By Patience Wait
Government agencies continue to stumble over security procedures
designed to conceal certain information embedded in documents posted
to the Internet.
In the latest error, the White House posted a copy of President Bush's
"Plan for Victory in Iraq," the heart of his speech last week at the
Naval Academy. But the Adobe portable document format file on the Web
site also contained the hidden name of the original author of the
document: Peter Feaver, a Duke University political science professor
who joined the National Security Council staff last June as a special
The discovery that Feaver was the originator of the plan has stirred
controversy in Washington. The New York Times has reported that Feaver
co-authored an analysis of surveys regarding the popularity of the
Iraq war with the American public and concluded that citizens will
support the war, despite fairly heavy casualties, as long as they
believe it will ultimately succeed.
"The recent disclosure of the original authorship of the [plan]
document underscores once more why all organizations must put policy
and technology in place to prevent the leakage of damaging
information," said Joe Fantuzzi, CEO of Workshare Inc., a document
integrity solutions company based in San Francisco. It "is unfortunate
that the White House allowed this distraction to unnecessarily
politicize the debate over policy."
The White House did not return a phone call asking for comment.
Earlier this year, the Multi-National Force-Iraq issued a report on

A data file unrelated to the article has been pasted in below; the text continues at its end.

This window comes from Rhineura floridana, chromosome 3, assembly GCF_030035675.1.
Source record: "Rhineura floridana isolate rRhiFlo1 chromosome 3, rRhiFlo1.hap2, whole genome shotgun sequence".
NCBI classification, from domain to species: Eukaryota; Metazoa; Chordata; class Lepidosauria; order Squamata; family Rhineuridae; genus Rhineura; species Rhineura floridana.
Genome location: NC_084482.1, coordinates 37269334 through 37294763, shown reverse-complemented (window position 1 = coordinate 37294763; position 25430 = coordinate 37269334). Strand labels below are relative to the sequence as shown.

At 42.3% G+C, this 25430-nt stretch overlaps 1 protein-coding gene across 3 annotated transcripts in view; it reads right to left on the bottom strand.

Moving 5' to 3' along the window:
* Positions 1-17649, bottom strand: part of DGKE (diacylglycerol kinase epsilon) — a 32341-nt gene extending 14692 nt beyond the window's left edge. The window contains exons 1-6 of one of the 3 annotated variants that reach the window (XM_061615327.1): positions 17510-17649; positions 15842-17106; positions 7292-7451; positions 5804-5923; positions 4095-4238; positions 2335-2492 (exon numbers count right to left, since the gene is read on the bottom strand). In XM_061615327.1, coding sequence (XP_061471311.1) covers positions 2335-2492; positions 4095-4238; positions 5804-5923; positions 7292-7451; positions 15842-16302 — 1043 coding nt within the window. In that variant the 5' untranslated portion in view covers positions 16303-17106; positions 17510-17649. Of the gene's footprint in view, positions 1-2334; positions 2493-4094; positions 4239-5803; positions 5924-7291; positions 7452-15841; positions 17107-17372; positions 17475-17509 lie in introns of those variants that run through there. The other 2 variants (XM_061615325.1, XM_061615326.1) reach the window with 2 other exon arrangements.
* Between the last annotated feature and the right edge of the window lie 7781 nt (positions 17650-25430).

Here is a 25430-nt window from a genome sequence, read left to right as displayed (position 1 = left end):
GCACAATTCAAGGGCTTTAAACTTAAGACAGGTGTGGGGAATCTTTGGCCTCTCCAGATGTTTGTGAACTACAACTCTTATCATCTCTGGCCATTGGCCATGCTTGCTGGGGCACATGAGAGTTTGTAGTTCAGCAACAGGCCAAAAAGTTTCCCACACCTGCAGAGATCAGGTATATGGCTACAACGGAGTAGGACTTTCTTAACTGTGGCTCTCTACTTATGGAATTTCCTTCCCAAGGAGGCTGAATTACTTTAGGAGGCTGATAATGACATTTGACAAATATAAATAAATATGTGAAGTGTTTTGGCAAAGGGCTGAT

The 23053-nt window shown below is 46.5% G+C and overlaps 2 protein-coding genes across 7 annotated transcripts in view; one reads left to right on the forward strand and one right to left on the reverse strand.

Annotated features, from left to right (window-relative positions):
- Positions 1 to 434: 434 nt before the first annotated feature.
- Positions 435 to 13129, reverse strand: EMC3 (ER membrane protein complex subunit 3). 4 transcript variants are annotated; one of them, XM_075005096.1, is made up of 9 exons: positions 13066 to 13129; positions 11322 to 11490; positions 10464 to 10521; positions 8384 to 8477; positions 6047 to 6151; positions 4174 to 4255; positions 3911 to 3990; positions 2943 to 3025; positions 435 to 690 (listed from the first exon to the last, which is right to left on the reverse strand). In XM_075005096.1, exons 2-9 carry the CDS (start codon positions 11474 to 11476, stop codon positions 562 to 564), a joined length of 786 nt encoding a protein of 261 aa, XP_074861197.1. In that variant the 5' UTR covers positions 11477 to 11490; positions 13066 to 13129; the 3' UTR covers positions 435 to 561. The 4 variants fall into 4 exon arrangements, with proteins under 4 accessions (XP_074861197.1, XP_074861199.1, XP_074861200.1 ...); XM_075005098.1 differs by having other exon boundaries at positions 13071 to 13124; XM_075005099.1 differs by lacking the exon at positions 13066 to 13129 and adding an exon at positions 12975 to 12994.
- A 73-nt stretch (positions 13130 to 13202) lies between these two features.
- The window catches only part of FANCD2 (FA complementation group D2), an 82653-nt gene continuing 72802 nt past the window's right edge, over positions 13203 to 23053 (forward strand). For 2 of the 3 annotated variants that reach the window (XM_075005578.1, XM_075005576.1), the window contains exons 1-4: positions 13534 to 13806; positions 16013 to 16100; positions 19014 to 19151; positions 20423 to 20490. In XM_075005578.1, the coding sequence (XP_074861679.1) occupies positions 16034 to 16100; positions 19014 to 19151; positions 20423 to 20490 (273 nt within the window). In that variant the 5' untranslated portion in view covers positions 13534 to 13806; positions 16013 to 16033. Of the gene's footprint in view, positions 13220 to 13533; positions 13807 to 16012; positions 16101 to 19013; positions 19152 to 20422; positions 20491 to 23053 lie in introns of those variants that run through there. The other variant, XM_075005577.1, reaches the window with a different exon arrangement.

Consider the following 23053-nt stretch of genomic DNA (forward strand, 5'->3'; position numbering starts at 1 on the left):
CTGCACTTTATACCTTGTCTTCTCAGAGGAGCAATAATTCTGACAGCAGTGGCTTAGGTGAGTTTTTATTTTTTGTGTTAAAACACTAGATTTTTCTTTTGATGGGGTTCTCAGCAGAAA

the killing of an Italian security agent after he rescued a
countrywoman who had been held hostage by insurgents. The report,
posted to the Web as a PDF file, was supposed to be redacted but a
simple text cut and paste into other document formats revealed  the
redacted information. A military investigation later determined that
the disclosure was the result of user error.
In October, a U.N. report on the assassination of a popular Lebanese
politician opened an ongoing controversy  when a "technical error"
allowed online readers to look at changes made to the document,
revealing that names of specific Syrian officials had been removed
from the final report.
"The complexity of technology continues to befuddle even sophisticated
users," Fantuzzi said. Organizations "must recognize that PDF is not
inherently secure, and policy, education and automation of document
security must be implemented to prevent these costly mistakes."
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